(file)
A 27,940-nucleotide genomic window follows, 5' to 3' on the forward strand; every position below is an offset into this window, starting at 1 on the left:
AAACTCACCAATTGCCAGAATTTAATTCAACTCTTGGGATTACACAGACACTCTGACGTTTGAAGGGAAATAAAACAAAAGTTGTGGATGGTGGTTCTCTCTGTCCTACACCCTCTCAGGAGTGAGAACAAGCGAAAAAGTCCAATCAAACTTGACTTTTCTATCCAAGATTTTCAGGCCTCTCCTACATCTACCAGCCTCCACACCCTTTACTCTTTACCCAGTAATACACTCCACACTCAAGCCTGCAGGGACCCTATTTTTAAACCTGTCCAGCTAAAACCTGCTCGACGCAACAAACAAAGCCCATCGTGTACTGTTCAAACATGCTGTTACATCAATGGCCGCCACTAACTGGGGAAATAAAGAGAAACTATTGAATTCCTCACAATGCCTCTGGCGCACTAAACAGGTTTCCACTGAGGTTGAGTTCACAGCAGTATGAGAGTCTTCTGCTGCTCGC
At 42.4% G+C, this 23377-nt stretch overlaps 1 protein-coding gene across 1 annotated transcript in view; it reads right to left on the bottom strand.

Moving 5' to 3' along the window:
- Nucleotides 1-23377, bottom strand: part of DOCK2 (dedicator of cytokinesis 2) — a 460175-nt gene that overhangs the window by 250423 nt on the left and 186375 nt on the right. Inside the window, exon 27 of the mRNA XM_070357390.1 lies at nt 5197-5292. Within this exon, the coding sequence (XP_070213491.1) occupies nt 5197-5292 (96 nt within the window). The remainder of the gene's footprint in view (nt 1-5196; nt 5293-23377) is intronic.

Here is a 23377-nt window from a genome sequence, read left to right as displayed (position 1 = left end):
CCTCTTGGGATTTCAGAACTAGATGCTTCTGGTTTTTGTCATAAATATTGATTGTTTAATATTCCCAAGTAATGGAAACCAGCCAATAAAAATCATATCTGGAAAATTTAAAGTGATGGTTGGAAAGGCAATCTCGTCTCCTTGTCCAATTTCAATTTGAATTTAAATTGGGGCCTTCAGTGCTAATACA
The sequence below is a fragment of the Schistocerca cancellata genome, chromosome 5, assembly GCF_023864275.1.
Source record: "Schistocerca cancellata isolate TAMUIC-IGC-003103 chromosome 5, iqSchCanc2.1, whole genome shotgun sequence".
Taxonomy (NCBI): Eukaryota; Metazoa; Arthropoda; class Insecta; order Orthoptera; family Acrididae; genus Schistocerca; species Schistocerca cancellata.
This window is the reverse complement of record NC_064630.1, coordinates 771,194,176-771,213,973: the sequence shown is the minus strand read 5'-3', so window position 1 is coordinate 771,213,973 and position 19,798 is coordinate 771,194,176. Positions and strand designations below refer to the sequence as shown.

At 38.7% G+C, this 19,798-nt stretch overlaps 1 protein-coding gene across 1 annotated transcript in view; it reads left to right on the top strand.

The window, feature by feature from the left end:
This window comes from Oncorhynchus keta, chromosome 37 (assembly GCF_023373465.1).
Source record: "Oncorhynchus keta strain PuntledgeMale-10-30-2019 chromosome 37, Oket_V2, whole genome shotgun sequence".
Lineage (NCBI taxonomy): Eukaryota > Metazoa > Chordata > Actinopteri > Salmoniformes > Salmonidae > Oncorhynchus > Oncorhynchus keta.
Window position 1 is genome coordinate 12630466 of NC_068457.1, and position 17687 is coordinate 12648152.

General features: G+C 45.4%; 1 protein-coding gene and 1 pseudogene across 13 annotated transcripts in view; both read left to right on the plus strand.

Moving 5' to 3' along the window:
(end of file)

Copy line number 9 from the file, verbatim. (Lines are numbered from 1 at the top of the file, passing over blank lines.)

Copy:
Source record: "Schistocerca cancellata isolate TAMUIC-IGC-003103 chromosome 5, iqSchCanc2.1, whole genome shotgun sequence".